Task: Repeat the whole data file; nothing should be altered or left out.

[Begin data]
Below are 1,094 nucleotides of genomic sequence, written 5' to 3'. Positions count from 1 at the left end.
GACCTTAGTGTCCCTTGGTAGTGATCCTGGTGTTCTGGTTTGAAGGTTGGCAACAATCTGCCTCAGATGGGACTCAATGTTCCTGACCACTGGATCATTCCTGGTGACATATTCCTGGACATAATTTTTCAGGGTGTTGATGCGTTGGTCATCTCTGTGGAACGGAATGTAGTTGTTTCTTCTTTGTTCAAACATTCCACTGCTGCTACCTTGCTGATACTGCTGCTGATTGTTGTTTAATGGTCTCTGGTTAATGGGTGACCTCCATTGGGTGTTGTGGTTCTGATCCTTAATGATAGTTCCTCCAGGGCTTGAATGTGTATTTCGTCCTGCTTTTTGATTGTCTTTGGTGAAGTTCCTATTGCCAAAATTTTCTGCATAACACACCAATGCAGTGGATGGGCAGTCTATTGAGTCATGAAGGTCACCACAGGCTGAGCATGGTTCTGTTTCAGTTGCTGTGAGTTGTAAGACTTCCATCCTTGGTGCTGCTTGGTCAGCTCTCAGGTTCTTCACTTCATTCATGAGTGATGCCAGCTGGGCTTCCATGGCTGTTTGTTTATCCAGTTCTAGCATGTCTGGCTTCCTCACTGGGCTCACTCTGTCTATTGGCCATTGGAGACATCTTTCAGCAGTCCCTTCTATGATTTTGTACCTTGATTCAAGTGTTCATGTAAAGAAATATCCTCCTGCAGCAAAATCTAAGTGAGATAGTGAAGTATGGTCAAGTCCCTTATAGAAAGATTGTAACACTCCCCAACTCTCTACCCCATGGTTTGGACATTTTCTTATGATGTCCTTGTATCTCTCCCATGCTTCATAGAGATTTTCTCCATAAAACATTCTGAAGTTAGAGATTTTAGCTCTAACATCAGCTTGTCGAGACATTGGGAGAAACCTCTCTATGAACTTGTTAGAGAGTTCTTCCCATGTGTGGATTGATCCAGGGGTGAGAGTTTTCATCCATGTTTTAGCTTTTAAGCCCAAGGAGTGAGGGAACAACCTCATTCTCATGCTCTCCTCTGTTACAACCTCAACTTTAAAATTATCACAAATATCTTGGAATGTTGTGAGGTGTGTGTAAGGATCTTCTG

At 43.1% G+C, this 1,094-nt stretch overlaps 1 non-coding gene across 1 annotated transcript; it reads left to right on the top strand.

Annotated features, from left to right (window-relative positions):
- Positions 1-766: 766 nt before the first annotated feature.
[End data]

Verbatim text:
Below are 1,094 nucleotides of genomic sequence, written 5' to 3'. Positions count from 1 at the left end.
GACCTTAGTGTCCCTTGGTAGTGATCCTGGTGTTCTGGTTTGAAGGTTGGCAACAATCTGCCTCAGATGGGACTCAATGTTCCTGACCACTGGATCATTCCTGGTGACATATTCCTGGACATAATTTTTCAGGGTGTTGATGCGTTGGTCATCTCTGTGGAACGGAATGTAGTTGTTTCTTCTTTGTTCAAACATTCCACTGCTGCTACCTTGCTGATACTGCTGCTGATTGTTGTTTAATGGTCTCTGGTTAATGGGTGACCTCCATTGGGTGTTGTGGTTCTGATCCTTAATGATAGTTCCTCCAGGGCTTGAATGTGTATTTCGTCCTGCTTTTTGATTGTCTTTGGTGAAGTTCCTATTGCCAAAATTTTCTGCATAACACACCAATGCAGTGGATGGGCAGTCTATTGAGTCATGAAGGTCACCACAGGCTGAGCATGGTTCTGTTTCAGTTGCTGTGAGTTGTAAGACTTCCATCCTTGGTGCTGCTTGGTCAGCTCTCAGGTTCTTCACTTCATTCATGAGTGATGCCAGCTGGGCTTCCATGGCTGTTTGTTTATCCAGTTCTAGCATGTCTGGCTTCCTCACTGGGCTCACTCTGTCTATTGGCCATTGGAGACATCTTTCAGCAGTCCCTTCTATGATTTTGTACCTTGATTCAAGTGTTCATGTAAAGAAATATCCTCCTGCAGCAAAATCTAAGTGAGATAGTGAAGTATGGTCAAGTCCCTTATAGAAAGATTGTAACACTCCCCAACTCTCTACCCCATGGTTTGGACATTTTCTTATGATGTCCTTGTATCTCTCCCATGCTTCATAGAGATTTTCTCCATAAAACATTCTGAAGTTAGAGATTTTAGCTCTAACATCAGCTTGTCGAGACATTGGGAGAAACCTCTCTATGAACTTGTTAGAGAGTTCTTCCCATGTGTGGATTGATCCAGGGGTGAGAGTTTTCATCCATGTTTTAGCTTTTAAGCCCAAGGAGTGAGGGAACAACCTCATTCTCATGCTCTCCTCTGTTACAACCTCAACTTTAAAATTATCACAAATATCTTGGAATGTTGTGAGGTGTGTGTAAGGATCTTCTG

At 43.1% G+C, this 1,094-nt stretch overlaps 1 non-coding gene across 1 annotated transcript; it reads left to right on the top strand.

Annotated features, from left to right (window-relative positions):
- Positions 1-766: 766 nt before the first annotated feature.